Arts & More

James Marcellus Watkins, Victims, ca. 1986, oil on board. Collection of the Kalamazoo Institute of Arts;  Director's Choice Purchase Award, 1991 Kalamazoo Area Artist Show.
Kalamazoo Institute of Arts

Common Ground is a multi-city exhibit that shows African American art through the ages, stretching all the way back to the 19th century. Kalamazoo is the exhibit’s last stop in the state after showing in Flint and Muskegon.  The opening reception is August 21st at 5:30 p.m.

Earlene McMichael, WMUK

Justin Tomkowiak, 11, of Kalamazoo, can be a little shy. But when the topic turns to what he'll be when he grows up, he perks up. “An Italian-language person and a pilot,” he declares. Justin decided that as soon as he saw the Air Zoo's "Black Wings" exhibit a few weeks ago. The show chronicles the history of blacks in aviation and aerospace. It runs through Oct. 4.


The Smithsonian Institution exhibit about pioneering black aviators and astronauts soon leaves the continental U.S. for good, but people can still see it until Oct. 4th at the Air Zoo in Portage. WMUK's Earlene McMichael finds out why the exhibit was created and what's in it from a Smithsonian official and Air Zoo CEO Troy Thrash. 

Actress Mila Kunis arrives at the European premiere of Oz: The Great And Powerful at a central London cinema, Thursday, Feb. 28, 2013.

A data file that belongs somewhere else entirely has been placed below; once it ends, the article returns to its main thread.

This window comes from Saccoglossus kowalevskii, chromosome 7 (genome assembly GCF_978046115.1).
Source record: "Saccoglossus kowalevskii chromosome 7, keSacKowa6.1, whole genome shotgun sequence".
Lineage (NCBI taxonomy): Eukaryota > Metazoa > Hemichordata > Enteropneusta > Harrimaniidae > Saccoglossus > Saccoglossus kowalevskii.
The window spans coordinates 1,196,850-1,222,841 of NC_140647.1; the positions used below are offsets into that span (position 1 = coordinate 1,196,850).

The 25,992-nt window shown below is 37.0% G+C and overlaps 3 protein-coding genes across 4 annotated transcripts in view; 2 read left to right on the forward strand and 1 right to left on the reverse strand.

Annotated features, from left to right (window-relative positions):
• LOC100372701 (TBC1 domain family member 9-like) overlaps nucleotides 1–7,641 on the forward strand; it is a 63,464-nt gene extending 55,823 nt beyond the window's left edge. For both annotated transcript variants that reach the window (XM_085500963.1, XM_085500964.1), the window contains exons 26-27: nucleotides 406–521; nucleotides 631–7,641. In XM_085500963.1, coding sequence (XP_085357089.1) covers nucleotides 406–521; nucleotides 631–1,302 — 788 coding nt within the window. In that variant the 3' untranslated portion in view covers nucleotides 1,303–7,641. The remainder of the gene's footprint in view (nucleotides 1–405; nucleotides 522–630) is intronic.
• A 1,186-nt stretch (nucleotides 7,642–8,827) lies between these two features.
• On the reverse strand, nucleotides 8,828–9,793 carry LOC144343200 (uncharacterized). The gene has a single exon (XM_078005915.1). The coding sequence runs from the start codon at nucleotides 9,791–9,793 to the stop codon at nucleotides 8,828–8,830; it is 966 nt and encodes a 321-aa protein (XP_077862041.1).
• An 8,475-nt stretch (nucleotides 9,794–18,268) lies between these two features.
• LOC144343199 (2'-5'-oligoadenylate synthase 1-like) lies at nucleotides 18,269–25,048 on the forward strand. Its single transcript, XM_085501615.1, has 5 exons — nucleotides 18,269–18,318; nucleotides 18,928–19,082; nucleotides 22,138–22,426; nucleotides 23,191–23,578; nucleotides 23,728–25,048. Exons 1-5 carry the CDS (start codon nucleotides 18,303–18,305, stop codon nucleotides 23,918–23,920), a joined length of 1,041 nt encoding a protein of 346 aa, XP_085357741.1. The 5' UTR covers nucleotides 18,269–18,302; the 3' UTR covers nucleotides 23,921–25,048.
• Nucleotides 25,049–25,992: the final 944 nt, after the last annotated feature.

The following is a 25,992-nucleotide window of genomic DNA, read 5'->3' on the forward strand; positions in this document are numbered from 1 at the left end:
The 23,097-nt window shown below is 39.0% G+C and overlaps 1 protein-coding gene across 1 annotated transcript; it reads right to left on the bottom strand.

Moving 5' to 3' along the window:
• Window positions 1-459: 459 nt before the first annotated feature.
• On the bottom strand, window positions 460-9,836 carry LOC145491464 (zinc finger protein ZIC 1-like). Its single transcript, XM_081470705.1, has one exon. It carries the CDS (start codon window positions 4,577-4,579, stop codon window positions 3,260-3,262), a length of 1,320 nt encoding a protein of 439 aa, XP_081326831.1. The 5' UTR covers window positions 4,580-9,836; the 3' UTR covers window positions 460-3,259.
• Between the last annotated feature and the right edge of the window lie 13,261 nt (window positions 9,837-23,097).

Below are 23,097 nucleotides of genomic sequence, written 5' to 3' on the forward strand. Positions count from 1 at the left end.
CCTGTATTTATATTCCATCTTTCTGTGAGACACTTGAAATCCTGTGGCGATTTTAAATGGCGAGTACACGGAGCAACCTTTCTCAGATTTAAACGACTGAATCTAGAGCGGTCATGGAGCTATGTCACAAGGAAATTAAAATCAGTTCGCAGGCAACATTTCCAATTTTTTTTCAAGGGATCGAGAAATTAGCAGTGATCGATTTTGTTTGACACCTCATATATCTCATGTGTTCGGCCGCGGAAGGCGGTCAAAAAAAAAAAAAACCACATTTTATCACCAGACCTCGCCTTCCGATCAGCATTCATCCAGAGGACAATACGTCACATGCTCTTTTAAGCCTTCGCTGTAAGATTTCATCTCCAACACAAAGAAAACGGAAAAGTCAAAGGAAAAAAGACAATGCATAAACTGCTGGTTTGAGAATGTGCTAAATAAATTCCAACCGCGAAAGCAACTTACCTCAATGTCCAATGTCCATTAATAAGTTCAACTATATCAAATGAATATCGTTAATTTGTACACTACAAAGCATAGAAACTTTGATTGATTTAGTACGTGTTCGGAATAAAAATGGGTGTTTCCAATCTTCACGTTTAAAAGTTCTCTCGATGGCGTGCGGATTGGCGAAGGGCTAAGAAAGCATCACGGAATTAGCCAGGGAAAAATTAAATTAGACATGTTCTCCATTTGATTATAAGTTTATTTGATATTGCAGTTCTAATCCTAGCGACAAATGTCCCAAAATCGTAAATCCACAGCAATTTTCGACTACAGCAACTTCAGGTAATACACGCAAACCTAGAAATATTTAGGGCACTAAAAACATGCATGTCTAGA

Joel Ryan/Invision/AP Images

Last week, Michigan officials announced that the movie “Looking for Alaska,” based on the novel by John Green, was going to be filmed in both Southeast and Western Michigan this fall. It’s an exciting announcement, but it also comes at a tough time for the Michigan Film Office. Just a month ago, the state legislature voted to get rid of the state's film incentives. Michigan Film Office Director Jenell Leonard says that while "Looking for Alaska" was one of the last films to get the incentives, the office has a new, more digital-focused plan for the future.

Courtesy Lucas Jack

Saturday night, singer and pianist Lucas Jack will return home when he takes the stage at Bell’s Eccentric Cafe. Jack’s musical journey has wound its way from Michigan to Chicago to Texas. But it all started in downtown Kalamazoo, inside a wine bar called Webster’s Prime. Jack was all of 17 years old. And his fans didn’t dance or jump around as much as bob their heads to his piano melodies.